Holding down Option while you click and drag the scroller (the little bar that shows your position within a document in the scrollbar) will slow down scrolling, making it much easier to find something you’re looking for, or to scroll the document as you read.

Hold down Option while scrolling with any mouse and everything will slow down

It’s best shown in practice, so give it a try. Grab the scroller in any open window displaying a long file or webpage, then hold Option and drag. You see that as well as slowing down, scrolling becomes more fluid.

Incidentally, that’s not all the Option key can do when you’re scrolling. Holding it and clicking anywhere in the scroll bar area (outside of the scroller) will cause the document to jump to that position. This can be useful when you want to jump to the top of a document — just hold down Option and click at the top of the scroll bar range.

 

 

 

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How Quickly Did You Adjust To Lion’s New Scrolling?

How do you scroll?

Slate’s Michael Agger wrote a nice post this week, musing on the way Apple changed the way we scroll with the introduction of Lion just over two months ago.

It got me wondering: how long did it take people to adapt to the new rules of scrolling?

Personally speaking, I found it disorientating for only a couple of days. Then for a few more, I still had to engage my brain a little, but it didn’t feel so weird. After that, I stopped noticing. It took about a week, perhaps a few days more. Now it feels completely natural.

Until, that is, I try using the Mac that lives in our kitchen. This is an older MacBook, ill-suited to running Lion. It still runs Snow Leopard like a champ, though, and acts as all-purpose family browsing machine and music hub. On this machine, scrolling still works the old way – which is how the rest of the family like it to be, since they’re not using Lion at all.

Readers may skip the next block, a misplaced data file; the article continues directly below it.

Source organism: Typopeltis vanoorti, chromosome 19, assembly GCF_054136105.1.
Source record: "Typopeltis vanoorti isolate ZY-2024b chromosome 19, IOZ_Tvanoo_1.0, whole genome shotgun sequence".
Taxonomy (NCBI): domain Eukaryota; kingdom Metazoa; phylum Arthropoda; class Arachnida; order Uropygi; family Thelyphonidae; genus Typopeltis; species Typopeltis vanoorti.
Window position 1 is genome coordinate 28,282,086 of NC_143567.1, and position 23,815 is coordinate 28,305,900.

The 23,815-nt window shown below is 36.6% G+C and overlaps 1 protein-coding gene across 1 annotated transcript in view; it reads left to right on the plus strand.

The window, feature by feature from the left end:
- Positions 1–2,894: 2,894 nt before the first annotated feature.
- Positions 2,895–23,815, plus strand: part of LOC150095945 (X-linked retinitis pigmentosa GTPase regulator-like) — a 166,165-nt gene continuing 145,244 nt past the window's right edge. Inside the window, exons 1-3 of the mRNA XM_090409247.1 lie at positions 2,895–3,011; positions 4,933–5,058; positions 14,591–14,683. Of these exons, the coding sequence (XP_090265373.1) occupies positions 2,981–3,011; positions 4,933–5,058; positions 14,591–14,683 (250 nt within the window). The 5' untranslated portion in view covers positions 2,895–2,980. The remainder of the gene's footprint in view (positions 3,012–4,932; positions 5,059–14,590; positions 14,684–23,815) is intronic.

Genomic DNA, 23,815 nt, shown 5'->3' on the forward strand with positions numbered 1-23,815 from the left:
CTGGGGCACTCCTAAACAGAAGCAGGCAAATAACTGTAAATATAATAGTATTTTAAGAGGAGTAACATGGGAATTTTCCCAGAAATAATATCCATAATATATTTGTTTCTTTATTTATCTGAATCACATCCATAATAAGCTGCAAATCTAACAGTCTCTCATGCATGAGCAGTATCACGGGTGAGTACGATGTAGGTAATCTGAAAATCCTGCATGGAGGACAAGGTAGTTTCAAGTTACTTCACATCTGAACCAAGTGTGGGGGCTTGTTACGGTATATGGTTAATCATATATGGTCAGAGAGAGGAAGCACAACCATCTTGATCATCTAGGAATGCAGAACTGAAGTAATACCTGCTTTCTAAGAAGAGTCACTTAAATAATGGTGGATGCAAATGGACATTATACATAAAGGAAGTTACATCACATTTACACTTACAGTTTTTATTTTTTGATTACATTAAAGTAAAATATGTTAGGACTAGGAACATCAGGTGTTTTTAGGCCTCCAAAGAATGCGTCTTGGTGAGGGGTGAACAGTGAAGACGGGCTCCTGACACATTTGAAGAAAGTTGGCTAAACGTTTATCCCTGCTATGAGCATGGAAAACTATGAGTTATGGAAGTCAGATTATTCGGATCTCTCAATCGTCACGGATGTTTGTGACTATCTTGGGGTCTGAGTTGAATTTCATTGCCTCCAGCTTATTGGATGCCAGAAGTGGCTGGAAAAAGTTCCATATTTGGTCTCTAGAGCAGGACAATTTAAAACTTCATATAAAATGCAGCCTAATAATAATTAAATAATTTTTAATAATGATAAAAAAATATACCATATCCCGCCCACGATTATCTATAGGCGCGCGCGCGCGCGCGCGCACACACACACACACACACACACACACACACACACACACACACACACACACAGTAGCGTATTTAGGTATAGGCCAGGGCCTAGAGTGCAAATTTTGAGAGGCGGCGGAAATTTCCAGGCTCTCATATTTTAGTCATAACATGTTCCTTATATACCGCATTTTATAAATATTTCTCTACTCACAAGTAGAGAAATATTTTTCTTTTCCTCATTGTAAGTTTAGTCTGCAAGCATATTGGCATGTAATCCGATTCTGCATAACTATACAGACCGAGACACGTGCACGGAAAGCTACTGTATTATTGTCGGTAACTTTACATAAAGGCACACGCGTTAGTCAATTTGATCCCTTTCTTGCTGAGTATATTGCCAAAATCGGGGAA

Needless to say, installing Scroll Reverser has solved that particular problem. It means each of us can pick the scrolling style that suits us best.

Back to Agger’s article. He writes:

Apple had decreed that “natural scrolling” was the new standard, overturning 25 years of convention. This was more discomfiting than rearranging furniture. This was pulling out the chair as you were taking a seat.

And he’s right to say that: Apple did turn scrolling upside down, they did pull the chair out from under us. But in the end, it turned out to be a small problem. Adjusting was as simple as righting the chair and getting back to work.

How about you? Did you adjust without difficulty, or have you switched back to the old style scrolling (which you can do in System Preferences -> Trackpad -> Scroll and Zoom)?

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Google releases new stable Chrome version, featuring full-screen mode and overlay scrollbars

Google has announced on the Chrome Blog a new release on the Chrome stable channel. The new release has been available to developers in the dev channel since August, where developers got the chance to use the full-screen mode (Ctrl+Shift+F) and overlay scrollbars inside of Lion. Today, these features have landed for everyone; download it here.

Also landing in the new version are two new technologies for developers: Web Audio API and Native Client. Web Audio API adds the ability for developers to use different audio effects, but even better, Native Client brings the ability to execute C and C++ code in the browser. Check it out in the video after the break:

Download

 (via MacStories)